We’ve been working with several B2B clients recently on outreach programs to help them find and engage new customers, and one of the tactics we’ve had success with is the use of dimensional mail. The main reason is that while overall mail volume is down in the last two years, the amount of mail reaching top executives is up slightly, as gatekeepers have been removed through attrition or layoffs as company’s pare staff, and we were finding that we needed to break through the clutter in the C-suite to get noticed and to actually engage these busy executives with our message.
While the list is still king, the package is gaining in importance. We’re not talking about a simple A-B test between red and blue carrier envelopes, we mean a full blown package – a box of some type – that contains illustrative media, video, audio, print collateral or other physical, three dimensional object that requires time and thought to understand. It takes a few moments to open, to pick through the parts, to see the story unfold as you peel away layers and get to the meat, the point, the main message. Once you get there, it’s got to make sense to the recipient, to be relevant, to be personal in a way that says “hey, these people know my business and are here to help me run it better!”
Personalization plays a large part in these packages. Good use of personalization has been shown to boost response significantly, and the combination of personalization and 3D engagement means your target spends a good deal of time with your message, enough to thoughtfully consider your offer and put it in the “investigate further” pile. Now, it’s time for the follow-up!
The dimensional package is a great way to bait the hook, it’s intriguing, interesting and gets people thinking about your message. It may not be enough to close the sale by itself, few DM packages are when there’s a service or high-ticket item in the mix. But by pushing personalized, strategically-timed follow-up messages through different media, your product is now what we call “Self-vetted” – it appears to come from a variety of directions, and sources, so that it appears to be very safe, legitimate and reasonable. Since top executives are generally a conservative bunch, financially and emotionally, this plays on their natural caution and lowers their defenses, usually enough to make them receptive to a phone call, which is the knock-out punch of the campaign.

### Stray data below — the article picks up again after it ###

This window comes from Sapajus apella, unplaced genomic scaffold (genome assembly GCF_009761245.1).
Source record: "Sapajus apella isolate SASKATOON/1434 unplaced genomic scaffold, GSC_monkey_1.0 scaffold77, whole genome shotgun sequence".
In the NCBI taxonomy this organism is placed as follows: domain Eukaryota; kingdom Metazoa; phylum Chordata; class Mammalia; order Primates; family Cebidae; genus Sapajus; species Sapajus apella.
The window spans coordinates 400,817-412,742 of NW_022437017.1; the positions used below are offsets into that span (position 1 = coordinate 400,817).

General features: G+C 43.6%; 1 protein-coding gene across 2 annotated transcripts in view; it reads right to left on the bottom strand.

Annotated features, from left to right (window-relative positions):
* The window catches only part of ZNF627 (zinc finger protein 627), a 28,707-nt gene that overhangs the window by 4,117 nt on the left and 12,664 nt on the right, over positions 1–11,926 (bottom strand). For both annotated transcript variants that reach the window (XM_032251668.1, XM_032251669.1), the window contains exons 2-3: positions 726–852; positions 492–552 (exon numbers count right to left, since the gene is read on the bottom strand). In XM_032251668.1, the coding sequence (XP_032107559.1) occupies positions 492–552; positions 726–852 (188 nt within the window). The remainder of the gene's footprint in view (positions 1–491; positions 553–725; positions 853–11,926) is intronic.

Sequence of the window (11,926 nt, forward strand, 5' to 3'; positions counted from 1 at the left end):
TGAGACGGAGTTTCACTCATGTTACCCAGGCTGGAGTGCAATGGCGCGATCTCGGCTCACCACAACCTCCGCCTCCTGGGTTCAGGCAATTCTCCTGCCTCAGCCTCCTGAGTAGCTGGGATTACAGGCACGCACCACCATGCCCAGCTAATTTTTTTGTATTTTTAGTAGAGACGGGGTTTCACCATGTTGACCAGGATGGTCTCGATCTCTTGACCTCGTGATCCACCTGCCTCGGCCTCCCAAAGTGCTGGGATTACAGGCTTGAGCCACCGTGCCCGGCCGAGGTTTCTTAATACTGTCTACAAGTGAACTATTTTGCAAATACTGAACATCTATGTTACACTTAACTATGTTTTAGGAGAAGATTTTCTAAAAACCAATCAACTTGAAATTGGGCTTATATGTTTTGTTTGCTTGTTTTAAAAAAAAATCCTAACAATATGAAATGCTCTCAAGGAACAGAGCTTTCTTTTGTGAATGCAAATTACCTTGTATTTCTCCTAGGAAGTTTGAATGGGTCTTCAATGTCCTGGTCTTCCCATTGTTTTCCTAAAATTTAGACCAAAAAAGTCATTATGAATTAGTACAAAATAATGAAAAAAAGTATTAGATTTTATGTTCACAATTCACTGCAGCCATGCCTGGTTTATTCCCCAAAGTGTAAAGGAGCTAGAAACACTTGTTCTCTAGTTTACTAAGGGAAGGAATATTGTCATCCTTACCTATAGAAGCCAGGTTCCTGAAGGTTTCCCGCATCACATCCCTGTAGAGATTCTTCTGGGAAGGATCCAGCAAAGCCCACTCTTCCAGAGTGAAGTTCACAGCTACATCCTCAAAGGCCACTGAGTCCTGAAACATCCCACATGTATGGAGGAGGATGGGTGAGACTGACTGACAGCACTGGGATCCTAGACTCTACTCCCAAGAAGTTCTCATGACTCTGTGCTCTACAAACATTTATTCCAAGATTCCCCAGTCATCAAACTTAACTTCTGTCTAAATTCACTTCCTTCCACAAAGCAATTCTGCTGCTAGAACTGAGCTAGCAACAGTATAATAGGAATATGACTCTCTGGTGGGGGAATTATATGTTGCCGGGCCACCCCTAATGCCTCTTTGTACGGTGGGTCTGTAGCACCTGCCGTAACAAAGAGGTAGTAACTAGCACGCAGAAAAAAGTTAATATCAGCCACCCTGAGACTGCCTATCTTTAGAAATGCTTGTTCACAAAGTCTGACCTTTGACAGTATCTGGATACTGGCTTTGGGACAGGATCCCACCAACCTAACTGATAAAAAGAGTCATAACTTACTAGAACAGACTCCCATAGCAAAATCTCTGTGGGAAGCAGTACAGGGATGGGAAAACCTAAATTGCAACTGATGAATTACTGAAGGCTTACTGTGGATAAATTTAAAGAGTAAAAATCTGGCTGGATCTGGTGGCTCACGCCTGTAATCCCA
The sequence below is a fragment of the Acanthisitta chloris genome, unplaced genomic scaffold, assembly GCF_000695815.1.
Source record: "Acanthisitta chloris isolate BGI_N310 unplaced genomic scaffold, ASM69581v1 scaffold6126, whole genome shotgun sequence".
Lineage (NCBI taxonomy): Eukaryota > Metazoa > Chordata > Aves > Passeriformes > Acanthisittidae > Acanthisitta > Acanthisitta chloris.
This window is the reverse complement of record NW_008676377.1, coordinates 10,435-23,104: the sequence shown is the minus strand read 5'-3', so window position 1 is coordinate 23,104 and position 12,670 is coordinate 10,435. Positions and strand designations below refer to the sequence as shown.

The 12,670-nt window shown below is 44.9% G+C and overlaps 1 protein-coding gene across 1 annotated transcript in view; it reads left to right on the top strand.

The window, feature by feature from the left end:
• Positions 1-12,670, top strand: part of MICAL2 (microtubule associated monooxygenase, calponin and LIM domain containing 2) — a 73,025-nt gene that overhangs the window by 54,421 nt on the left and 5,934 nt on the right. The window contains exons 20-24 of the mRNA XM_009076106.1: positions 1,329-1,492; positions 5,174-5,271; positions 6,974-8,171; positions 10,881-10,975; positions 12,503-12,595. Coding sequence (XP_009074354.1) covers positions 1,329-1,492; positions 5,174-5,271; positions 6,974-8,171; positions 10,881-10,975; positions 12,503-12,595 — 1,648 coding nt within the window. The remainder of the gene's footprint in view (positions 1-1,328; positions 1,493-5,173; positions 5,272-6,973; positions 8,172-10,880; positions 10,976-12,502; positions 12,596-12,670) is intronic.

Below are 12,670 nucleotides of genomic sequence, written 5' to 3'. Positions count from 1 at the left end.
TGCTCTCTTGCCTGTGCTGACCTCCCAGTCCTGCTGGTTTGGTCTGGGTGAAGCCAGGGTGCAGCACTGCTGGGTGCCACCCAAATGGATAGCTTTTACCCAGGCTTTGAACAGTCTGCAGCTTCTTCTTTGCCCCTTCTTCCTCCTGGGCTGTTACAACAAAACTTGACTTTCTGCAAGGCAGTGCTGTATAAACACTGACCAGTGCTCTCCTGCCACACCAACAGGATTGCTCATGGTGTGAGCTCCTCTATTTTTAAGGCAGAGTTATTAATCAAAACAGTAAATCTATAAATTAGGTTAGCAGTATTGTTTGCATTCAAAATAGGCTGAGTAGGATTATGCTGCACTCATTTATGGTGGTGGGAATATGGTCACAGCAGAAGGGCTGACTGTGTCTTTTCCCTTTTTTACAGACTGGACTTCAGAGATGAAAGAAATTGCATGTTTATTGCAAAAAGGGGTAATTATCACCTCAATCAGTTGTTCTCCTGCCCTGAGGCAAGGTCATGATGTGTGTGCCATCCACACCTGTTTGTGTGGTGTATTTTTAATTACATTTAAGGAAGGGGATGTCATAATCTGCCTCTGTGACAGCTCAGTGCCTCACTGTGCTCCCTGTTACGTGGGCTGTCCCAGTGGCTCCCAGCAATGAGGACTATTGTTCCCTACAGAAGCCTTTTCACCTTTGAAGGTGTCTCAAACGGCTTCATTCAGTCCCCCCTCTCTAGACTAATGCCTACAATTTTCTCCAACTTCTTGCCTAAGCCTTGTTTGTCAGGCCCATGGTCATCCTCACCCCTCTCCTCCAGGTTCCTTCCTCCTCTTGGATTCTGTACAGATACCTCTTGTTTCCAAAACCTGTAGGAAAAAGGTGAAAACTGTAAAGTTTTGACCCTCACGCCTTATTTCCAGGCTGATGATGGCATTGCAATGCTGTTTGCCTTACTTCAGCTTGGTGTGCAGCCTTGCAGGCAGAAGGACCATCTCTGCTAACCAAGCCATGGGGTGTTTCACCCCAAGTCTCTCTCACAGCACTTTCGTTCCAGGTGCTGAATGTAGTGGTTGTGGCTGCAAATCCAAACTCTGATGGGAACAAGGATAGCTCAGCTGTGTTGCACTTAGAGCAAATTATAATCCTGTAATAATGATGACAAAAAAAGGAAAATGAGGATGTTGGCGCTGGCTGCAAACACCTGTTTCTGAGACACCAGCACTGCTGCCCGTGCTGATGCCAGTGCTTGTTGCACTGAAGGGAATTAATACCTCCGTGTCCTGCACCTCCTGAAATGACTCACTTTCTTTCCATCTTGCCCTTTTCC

So far this scheme is working for clients, and we have several variations in the works, tweaking timing, packaging, levels of personalization and frequency. The key to effective execution of these campaigns is the homework you do on the list of recipients – each of these packages represents a significant investment by direct mail standards, and you want to keep your waste level low and your responsive recipients ratio as high as possible. Better to send out 5 and have 2 hit with real sales, than to send out 20 and have that same 2 hit.
A good list, an intriguing, personalized package, heavy follow-up and a persuasive phone call may seem like a lot to go through to reach a handful of individuals – but if they’re the right individuals and the sale is worth thousands or tens of thousands or more, the discipline and forethought is certainly worth it.
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